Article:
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Norwich School Blog

A reflective Easter isn't all bad shares Rev Child

Our school Chaplain, Rev. Child has been involved in several ‘isolation-friendly’ activities over Easter – as well as writing the piece below, which was featured in the EDP, he has also recorded a series of Easter reflections for the Aylsham & District Group of churches. The idea came after a series of visits  to different churches on the different days of Holy Week were cancelled after all the churches closed, so he recorded the talks instead as a way to connect.

 

A reflective Easter isn’t all bad

For churches, this will go down as one of the strangest Easters ever, and the records will show it. Parish churches keep registers of how many people have attended each service; Easter Day is the most significant in the Church’s calendar and generally has a high attendance. Not this year, though. Anyone looking through the records in a century’s time will need to know their history to understand why no-one was in church on Sunday 12th April 2020.

It is a trying time for clergy and congregations alike. Gathering, lifting hearts and voices, celebrating the end of Lenten sobriety and the dawn of resurrection hope: these are long-held habits and instincts. But this year, we must (for good reason) remain socially distanced, and it may feel rather like we are stuck in a cross between Good Friday and Groundhog Day.

Are there any silver linings here? Perhaps so, for several reasons.

First of all, the Church is not the same as the Premier League, which needs matches to be played and stadiums to be filled, or it ceases to exist. Easter is first and foremost something that happens in the human heart, and that is where the season will need to be celebrated this year more than any other. Christianity is ultimately about people, not buildings, being filled with faith, and this is the year to check that we have not forgotten that priority.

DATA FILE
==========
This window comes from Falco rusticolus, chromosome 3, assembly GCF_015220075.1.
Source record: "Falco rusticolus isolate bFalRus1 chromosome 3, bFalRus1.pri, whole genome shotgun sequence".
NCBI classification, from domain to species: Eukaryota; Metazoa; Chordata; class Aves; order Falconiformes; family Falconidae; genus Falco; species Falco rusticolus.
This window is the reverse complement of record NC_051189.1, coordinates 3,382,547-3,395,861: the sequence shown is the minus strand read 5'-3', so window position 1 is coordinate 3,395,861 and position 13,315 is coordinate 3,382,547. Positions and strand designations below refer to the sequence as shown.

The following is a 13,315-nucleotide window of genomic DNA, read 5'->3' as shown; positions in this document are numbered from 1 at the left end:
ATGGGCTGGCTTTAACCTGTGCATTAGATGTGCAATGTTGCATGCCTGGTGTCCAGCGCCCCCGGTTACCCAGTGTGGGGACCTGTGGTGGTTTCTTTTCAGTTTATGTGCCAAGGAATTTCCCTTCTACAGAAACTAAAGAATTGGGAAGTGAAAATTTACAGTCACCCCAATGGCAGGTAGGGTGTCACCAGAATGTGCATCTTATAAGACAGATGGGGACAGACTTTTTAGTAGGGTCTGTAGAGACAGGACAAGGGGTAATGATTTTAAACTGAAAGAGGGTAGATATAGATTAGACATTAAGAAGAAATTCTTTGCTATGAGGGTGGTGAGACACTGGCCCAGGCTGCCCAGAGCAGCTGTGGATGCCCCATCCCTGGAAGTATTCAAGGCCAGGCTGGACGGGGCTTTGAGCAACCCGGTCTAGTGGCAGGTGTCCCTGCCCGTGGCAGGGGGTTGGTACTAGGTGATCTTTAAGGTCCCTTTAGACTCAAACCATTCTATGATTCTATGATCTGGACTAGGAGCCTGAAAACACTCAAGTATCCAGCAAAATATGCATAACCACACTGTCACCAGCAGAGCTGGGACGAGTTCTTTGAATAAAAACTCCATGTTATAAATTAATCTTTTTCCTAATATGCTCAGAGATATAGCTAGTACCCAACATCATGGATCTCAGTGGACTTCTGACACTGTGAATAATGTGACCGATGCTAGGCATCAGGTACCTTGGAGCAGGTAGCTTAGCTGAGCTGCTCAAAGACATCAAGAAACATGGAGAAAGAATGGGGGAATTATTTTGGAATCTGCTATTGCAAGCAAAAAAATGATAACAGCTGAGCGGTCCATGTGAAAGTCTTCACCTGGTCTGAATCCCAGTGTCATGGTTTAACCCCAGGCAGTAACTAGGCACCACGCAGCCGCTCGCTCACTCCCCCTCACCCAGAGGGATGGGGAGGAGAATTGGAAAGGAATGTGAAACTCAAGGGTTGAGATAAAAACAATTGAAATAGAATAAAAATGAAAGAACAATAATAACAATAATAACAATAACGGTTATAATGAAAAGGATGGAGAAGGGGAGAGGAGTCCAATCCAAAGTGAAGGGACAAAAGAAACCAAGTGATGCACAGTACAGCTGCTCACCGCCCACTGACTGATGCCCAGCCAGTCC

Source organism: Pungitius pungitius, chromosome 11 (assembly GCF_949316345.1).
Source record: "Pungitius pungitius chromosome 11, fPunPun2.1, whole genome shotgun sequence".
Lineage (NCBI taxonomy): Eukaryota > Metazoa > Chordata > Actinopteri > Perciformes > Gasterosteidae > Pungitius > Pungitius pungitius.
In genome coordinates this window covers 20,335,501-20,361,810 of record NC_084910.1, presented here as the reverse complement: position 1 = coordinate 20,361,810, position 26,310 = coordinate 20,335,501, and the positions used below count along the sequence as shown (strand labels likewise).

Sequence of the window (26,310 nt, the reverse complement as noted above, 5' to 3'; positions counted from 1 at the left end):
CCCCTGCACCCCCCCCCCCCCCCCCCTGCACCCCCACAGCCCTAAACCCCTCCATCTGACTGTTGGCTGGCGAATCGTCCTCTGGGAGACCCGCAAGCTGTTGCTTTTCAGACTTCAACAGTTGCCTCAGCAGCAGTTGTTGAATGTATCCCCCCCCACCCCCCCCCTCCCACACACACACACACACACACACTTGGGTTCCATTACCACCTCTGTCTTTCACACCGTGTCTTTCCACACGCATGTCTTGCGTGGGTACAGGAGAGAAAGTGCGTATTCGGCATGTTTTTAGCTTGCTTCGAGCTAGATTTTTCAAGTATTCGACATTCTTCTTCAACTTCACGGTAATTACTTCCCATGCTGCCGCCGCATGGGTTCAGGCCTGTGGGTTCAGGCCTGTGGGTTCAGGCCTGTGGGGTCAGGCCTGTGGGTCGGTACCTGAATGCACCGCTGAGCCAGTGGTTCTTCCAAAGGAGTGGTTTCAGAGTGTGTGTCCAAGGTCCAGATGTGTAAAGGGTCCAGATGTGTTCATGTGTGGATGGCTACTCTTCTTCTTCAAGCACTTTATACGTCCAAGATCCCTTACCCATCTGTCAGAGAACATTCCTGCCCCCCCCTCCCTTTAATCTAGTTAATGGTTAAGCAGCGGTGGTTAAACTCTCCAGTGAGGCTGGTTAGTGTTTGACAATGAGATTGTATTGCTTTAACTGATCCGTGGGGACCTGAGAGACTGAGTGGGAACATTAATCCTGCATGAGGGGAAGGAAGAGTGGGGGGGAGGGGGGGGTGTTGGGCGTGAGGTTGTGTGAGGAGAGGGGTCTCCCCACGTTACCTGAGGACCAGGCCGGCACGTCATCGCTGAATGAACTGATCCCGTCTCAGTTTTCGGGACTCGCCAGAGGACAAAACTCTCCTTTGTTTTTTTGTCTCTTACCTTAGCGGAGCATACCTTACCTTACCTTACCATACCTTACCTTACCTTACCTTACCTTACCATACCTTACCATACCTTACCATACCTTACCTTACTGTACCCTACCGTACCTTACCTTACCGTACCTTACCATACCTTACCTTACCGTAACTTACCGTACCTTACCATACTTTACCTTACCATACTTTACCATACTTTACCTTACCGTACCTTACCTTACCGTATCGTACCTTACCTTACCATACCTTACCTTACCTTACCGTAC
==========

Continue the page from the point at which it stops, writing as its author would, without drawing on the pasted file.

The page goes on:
Secondly, the original events of Easter are surprisingly suited to quiet reflection. Think of the women who visited the tomb early in the morning and stood in its cool, strangely empty interior, or the two disciples who met the risen Jesus without knowing it as they walked a lonely road. These original Easter experiences were times of letting the truth sink in, of realising the consequences of resurrection. This year’s necessary seclusion is a chance for modern disciples to do the same.

Thirdly, just because there’s a gap in the church register, it doesn’t mean nothing is going on. Sometimes thought of as a bit traditional, the church has gone online in a way that no-one quite anticipated, meaning that it will be possible to look in on virtual services (albeit from vicarage living rooms) like never before – a potential gift for those who are, as it were, interested but not ready to be counted.

In these exceptional circumstances, Easter is still out there. The church register was never that good at showing what is really going on.

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